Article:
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Hip Thrust Fundamentals


If I were to ask you, “what leg exercise would you do to build power?”,  I bet most of you would say squats.  Well you are right, but one exercise that can also help you build strength and power is none other than the hip thrust.  What drives me crazy is when these meatheads out there tell me that the hip thrust is a “chick” exercise.  The hip thrust is not only an exercise for everyone, it is a literally a butt kicking exercise. The hip thrust is not only a glute strengthening exercise, it is also a hamstring kille. Guys and girls out there, if you have been told that you have a flat board butt and your significant other has told you that you need a bodacious hinny.  You need to add this exercise to your program.

4 Benefits of a Hip Thrust

  1. Increase the size, strength and the ability to squeeze your glute aka “glute amnesia”.
  2. Help you improve your sprint off the block and sprint speed.
  3. Help develop your squat and deadlift strength.
  4. Can improve lower body mechanics.

What you will need

  1. Bench or platform
  2. Bar
  3. Pad or towel (trust me you will need one)


When we talk about the set-up, this is the most important part.

  1. When you place the bar, you want to place the bar right on the pelvis line.  If you do not know where that is, you are going to place the bar in the crease of the hips.  This is where you are going to need your pad.  Trust me the bar will hurt if you do not put a pad or big towel between you and the bar.
  2. You are going to put your elbows on the bench, and then you are going to lift yourself up into the starting position.
  3. Then you are going to lay on the side of the bench.
  4. Next, you are going to lay down on the side of the bench with the edge of the bench under your shoulder blades.  If you lay on the bench with the edge of the bench on the middle of your shoulder blades, this can lead to pain in your lower back.  I usually tell people that you can place yourself in any position that is comfortable under your shoulder blades.
  5. Your head a neck should be in a nice straight line, too many times I see people flexing their necks.  Having your neck in a neutral position will help keep the rest of the spine in a straight sturdy line. Play around with it, if you are feeling it in your back, move yourself lower to your mid back.
  6. Once you have your position, then grab onto the bar.  If you are having trouble setting up, you can get into the hip thrust position without the bar and then have someone carefully place the bar in position.
    After we have figured out the comfortable position of our back and the bar (it may not feel comfortable the first couple times), it is time to situate our feet.  You are going to place your feet shoulder width apart.  This next part is very important.  I call this the power position.  The angle of the knee to the foot should be 90 degrees.  Your shins should be as close to vertical as you can.  Being in this position will give us a strong position to drive through our heals.  During the exercise, you want to think about pushing through our heels and not through your toes.  Pushing through your heels will activate your hamstrings and your glutes.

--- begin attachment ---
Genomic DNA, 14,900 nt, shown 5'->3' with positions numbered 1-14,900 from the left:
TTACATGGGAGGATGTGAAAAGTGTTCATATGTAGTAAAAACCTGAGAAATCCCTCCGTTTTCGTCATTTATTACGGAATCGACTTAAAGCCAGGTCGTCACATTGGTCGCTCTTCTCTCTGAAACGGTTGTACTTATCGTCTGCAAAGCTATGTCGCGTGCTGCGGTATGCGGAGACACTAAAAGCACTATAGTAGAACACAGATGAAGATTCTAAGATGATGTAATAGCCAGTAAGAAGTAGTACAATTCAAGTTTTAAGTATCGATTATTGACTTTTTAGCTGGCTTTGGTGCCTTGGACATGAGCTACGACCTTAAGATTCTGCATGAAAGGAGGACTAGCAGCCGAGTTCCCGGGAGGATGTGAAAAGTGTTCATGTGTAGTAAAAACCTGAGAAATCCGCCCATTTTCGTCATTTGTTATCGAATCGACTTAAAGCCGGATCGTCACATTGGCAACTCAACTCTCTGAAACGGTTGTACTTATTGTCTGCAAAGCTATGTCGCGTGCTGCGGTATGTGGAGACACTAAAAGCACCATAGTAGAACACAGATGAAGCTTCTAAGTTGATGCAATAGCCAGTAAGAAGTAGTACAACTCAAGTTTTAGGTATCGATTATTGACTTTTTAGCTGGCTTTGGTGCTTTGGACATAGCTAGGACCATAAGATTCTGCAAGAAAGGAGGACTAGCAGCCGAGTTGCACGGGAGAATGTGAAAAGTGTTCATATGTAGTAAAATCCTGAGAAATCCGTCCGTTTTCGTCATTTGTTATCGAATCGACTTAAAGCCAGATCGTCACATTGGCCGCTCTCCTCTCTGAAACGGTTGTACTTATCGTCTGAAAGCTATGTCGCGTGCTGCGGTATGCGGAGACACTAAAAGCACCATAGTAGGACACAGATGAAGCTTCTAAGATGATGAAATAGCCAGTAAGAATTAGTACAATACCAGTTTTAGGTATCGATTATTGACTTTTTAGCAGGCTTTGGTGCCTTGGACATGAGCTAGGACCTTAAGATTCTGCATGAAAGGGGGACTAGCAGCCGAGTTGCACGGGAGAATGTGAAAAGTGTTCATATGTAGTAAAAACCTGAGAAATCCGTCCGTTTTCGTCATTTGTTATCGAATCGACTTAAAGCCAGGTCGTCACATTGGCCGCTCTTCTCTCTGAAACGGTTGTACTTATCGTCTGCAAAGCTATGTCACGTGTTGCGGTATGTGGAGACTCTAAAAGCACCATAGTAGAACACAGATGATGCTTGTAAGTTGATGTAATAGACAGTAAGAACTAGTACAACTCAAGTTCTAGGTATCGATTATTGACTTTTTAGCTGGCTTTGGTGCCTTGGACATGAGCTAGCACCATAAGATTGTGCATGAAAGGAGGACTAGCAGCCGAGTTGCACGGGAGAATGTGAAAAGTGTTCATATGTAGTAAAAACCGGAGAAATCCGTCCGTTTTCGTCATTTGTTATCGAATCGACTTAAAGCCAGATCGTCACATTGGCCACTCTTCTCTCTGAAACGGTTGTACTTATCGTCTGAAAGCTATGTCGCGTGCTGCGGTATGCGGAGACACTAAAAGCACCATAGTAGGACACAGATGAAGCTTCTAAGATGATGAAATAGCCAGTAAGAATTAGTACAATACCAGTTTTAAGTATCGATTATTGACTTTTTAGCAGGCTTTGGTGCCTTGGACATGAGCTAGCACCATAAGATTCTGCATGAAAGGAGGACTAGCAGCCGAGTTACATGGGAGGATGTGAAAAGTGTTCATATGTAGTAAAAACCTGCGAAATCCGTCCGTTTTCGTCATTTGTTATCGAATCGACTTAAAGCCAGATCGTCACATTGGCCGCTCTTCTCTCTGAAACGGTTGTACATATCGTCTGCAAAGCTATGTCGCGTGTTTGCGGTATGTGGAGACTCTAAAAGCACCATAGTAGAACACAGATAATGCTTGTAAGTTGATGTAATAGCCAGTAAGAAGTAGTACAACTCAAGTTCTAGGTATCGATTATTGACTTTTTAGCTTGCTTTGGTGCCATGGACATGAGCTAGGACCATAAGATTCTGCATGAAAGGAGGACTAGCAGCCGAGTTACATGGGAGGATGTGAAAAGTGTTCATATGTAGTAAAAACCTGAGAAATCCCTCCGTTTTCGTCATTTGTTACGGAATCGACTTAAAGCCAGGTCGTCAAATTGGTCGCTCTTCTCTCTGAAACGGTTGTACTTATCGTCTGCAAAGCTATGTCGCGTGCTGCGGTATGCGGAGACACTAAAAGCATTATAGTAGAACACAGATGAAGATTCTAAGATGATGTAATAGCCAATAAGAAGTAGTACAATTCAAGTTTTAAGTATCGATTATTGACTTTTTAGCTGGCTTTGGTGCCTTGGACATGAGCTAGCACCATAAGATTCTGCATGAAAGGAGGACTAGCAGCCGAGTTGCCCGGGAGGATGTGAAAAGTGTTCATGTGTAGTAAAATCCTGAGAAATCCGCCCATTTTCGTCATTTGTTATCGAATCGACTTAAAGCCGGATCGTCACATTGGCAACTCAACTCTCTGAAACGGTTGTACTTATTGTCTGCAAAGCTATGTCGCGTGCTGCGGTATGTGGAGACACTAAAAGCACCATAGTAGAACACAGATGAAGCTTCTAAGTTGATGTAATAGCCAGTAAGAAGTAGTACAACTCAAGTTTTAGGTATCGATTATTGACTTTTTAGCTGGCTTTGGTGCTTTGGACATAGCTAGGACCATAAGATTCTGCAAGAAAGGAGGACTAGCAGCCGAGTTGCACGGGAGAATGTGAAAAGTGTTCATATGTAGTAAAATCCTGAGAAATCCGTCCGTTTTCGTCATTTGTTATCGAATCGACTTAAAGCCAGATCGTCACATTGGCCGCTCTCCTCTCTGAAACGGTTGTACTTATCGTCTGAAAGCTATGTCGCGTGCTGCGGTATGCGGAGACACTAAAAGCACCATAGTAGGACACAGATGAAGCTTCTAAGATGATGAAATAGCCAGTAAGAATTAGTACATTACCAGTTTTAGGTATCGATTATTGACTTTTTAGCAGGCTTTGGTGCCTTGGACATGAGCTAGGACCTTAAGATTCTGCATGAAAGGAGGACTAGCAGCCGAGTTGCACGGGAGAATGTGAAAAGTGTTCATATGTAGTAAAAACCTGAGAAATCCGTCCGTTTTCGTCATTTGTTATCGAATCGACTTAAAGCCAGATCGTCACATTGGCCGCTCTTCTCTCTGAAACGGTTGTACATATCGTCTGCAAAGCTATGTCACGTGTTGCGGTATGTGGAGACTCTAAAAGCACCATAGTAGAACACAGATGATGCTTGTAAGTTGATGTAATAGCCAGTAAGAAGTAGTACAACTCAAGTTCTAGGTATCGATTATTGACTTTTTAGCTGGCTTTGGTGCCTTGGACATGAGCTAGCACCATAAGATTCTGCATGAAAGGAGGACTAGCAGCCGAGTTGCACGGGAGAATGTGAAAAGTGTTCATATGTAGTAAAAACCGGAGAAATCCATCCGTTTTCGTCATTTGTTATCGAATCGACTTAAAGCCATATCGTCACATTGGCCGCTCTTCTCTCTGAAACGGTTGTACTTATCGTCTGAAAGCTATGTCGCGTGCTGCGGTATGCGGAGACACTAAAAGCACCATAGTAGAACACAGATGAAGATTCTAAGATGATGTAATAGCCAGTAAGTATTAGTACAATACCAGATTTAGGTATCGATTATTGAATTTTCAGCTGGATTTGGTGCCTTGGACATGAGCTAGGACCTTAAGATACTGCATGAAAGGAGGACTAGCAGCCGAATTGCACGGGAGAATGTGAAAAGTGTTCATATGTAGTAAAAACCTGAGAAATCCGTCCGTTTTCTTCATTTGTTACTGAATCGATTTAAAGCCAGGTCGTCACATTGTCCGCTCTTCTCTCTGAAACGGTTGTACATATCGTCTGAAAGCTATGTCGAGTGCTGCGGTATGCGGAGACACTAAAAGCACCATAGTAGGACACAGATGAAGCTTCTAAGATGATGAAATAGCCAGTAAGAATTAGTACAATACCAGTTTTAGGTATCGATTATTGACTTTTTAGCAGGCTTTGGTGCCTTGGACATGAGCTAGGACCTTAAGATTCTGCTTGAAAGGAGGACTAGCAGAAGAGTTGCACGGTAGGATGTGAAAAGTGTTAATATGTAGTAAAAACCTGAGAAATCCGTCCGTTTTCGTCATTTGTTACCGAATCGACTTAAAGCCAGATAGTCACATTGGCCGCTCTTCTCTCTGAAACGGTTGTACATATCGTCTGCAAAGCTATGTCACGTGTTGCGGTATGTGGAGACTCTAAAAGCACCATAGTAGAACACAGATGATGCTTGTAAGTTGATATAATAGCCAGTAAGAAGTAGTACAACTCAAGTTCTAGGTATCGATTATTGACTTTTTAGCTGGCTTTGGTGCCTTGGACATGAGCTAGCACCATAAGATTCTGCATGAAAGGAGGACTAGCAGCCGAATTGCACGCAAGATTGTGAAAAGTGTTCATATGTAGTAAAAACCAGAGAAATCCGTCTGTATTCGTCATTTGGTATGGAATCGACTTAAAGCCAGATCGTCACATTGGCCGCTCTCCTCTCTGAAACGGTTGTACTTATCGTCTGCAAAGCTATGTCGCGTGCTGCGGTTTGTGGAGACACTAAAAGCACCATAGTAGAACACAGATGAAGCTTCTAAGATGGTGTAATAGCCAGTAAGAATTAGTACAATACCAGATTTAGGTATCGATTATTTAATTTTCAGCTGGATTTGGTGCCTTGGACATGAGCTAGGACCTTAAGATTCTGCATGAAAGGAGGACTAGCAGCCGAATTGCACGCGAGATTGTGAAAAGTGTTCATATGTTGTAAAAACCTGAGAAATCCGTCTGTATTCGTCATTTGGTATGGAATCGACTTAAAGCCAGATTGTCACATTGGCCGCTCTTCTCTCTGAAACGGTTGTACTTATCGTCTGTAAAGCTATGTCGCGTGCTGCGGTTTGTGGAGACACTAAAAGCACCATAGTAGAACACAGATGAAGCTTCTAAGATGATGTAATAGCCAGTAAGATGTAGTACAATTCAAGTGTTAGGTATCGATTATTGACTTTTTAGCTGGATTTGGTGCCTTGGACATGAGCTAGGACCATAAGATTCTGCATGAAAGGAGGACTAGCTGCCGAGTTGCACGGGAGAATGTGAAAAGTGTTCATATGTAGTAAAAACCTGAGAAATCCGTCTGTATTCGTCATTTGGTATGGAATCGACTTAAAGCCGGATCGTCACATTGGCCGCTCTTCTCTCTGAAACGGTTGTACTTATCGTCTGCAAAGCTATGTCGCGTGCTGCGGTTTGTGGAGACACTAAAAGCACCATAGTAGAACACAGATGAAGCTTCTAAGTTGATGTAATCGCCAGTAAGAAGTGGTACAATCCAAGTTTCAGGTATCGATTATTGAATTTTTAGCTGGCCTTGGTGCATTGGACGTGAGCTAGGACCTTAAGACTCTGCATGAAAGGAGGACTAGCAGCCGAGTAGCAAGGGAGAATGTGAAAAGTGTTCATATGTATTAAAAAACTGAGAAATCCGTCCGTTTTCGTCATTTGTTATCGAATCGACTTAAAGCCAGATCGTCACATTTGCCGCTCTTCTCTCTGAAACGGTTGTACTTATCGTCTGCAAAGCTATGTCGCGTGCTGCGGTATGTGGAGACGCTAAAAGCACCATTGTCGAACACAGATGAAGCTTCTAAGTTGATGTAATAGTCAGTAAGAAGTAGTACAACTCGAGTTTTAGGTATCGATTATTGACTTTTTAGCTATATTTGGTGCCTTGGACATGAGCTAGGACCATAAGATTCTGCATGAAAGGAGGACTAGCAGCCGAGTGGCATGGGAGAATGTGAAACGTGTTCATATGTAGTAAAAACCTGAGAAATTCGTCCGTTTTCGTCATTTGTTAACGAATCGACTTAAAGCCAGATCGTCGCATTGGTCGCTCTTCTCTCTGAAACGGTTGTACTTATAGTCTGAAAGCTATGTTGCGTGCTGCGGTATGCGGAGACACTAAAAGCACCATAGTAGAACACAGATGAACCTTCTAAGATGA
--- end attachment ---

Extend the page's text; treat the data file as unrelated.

How to Perform the Hip Thrust

Now that we have gotten ourselves into the starting position, this is where the magic happens.  Before we even move, take a deep breath, tighten your abs as hard as you can and keep your knees in a stable position.  Next, you are going to slightly lower your hips about 6-8 inches down slowly.  You should feel a nice stretch through the hamstrings and the glutes.  This position is preparing your body to maximally fire up. When you get to that position, you are going to drive through your heels and lift your hips as fast as you can with your glutes and NOT THROUGH YOUR LOWER BACK.  There should be no movement in your lower back.  Your body should stay as rigid as possible, only your hips are moving.  A good cue that I like to use for people is to think that you are going to throw the bar through the roof.

Common Mistakes

  1. Flexing your neck.
  2. Focusing too heavy of a weight and not getting the full range of motion.
  3. Going down way too far (when we go down too far, this can place unnecessary stress on our backs).
  4. Driving through your toes and not through the heels (a good indicator that you are pushing through your toes is you will most likely be feeling a sharp pain in your knees).
  5. Using your lower back (your will know when you are using your lower back, you will have a curved lower back or you will feel pain in your back).

If you have not done or added this exercise to your program, you are missing out.  Too many times I see people getting into the habit of doing squats and deadlifts over and over.  This program has many benefits but should be taken very seriously.  Take your time, perfect practice makes perfect execution!


  1. Lewis CL, Sahrmann SA, and Moran DW. Effect of position and alteration in synergistic muscle force contribution on hip forces when performing hip strengthening exercises. Clin Biomech 24: 35–42, 2009.

Written by Chris Barber, CPT